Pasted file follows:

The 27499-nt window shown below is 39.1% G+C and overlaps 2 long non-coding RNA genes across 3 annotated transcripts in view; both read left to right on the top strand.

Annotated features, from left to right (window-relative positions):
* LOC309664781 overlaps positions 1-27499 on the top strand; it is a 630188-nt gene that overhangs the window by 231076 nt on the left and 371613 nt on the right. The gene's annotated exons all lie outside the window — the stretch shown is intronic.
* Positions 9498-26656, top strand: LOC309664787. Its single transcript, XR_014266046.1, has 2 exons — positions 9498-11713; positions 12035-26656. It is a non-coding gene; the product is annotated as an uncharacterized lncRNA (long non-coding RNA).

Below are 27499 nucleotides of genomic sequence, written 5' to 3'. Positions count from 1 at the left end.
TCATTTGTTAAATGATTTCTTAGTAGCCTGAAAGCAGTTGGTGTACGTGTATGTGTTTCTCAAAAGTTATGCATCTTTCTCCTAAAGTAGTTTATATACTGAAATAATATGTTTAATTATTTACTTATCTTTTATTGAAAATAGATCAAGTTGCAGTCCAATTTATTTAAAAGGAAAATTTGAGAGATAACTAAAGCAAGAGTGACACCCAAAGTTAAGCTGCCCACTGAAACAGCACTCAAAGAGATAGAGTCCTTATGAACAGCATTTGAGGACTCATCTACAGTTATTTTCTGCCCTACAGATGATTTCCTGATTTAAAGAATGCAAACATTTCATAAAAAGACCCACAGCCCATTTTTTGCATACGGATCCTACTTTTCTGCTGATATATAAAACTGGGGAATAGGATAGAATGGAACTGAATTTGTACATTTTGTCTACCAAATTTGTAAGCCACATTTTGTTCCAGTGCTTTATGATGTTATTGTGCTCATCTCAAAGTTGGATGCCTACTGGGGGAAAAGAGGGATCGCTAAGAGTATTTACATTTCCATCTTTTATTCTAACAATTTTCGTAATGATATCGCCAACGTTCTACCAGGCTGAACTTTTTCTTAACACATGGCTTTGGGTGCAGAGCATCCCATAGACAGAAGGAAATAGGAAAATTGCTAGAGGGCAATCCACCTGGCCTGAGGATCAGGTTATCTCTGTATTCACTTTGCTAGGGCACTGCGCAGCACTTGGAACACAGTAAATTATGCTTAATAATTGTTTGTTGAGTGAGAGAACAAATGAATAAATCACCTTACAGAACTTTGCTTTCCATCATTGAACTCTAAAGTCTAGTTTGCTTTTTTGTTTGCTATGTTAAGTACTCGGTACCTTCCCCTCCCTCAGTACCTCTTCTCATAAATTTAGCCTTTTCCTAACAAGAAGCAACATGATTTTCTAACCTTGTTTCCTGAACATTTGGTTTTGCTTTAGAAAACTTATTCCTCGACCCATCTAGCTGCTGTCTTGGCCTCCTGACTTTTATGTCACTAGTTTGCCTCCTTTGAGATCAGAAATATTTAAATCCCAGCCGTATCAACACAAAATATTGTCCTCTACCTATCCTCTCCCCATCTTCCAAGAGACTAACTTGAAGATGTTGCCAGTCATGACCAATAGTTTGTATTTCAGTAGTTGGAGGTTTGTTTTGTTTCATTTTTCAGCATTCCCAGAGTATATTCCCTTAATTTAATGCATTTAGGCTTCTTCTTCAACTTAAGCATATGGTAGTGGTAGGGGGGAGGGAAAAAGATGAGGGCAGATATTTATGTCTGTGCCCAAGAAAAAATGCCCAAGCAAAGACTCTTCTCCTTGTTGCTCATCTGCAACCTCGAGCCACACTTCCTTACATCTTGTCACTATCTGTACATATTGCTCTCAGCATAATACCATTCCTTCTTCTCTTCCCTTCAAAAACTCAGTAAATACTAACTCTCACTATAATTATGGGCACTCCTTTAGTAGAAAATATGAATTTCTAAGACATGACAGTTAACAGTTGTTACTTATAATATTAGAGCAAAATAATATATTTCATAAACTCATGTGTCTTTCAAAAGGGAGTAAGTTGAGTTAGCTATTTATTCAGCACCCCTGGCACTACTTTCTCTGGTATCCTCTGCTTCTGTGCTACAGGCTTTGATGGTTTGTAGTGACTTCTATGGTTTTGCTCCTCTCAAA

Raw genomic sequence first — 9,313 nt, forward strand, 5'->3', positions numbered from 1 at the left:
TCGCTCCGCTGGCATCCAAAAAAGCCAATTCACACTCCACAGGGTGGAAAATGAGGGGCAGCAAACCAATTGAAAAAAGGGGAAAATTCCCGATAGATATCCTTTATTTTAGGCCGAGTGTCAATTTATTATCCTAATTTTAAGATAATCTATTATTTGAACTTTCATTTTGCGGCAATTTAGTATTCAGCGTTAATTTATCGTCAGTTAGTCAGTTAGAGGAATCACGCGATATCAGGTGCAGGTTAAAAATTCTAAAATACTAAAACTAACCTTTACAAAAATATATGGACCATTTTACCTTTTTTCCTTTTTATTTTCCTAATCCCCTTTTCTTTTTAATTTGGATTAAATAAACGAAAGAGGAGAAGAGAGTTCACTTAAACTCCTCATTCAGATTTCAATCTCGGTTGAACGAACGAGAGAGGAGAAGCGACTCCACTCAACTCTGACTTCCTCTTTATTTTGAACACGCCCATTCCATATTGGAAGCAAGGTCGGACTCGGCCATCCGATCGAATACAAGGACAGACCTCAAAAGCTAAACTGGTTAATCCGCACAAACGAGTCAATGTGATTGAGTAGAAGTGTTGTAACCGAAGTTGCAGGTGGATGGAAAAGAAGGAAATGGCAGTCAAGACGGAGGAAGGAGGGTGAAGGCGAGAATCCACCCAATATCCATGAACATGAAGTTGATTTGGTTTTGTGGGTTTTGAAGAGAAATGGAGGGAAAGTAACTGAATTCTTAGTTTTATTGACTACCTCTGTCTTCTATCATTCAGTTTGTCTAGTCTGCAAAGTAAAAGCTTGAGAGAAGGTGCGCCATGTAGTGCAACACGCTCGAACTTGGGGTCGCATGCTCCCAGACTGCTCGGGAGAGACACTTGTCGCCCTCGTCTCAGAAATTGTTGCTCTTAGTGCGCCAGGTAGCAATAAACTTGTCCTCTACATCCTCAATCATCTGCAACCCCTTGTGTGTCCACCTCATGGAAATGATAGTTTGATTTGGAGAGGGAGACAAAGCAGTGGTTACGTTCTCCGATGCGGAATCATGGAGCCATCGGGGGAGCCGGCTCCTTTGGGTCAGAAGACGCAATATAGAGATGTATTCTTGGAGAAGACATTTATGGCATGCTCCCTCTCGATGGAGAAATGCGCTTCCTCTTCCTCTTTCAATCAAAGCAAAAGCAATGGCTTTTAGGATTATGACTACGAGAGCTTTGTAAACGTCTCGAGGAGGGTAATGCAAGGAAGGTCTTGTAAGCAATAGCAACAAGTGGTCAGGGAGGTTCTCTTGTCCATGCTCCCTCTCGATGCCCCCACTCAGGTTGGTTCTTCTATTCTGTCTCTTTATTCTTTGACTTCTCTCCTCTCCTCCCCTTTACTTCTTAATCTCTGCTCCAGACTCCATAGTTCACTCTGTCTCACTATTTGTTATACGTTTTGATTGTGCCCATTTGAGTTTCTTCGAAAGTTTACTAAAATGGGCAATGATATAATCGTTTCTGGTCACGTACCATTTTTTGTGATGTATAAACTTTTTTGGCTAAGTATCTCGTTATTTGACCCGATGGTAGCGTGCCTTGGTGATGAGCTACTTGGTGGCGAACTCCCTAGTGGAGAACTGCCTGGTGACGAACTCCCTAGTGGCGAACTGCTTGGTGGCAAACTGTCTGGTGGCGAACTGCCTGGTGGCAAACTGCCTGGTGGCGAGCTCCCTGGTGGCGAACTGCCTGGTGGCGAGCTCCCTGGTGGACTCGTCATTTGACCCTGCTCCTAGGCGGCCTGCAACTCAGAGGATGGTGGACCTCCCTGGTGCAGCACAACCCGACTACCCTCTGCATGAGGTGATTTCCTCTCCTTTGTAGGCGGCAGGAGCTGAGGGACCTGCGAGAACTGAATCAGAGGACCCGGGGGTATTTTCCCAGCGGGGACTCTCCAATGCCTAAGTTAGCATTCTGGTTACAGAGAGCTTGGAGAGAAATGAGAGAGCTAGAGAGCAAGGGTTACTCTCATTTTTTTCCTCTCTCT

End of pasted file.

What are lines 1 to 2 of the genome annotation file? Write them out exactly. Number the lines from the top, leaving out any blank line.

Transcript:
The 27499-nt window shown below is 39.1% G+C and overlaps 2 long non-coding RNA genes across 3 annotated transcripts in view; both read left to right on the top strand.

Annotated features, from left to right (window-relative positions):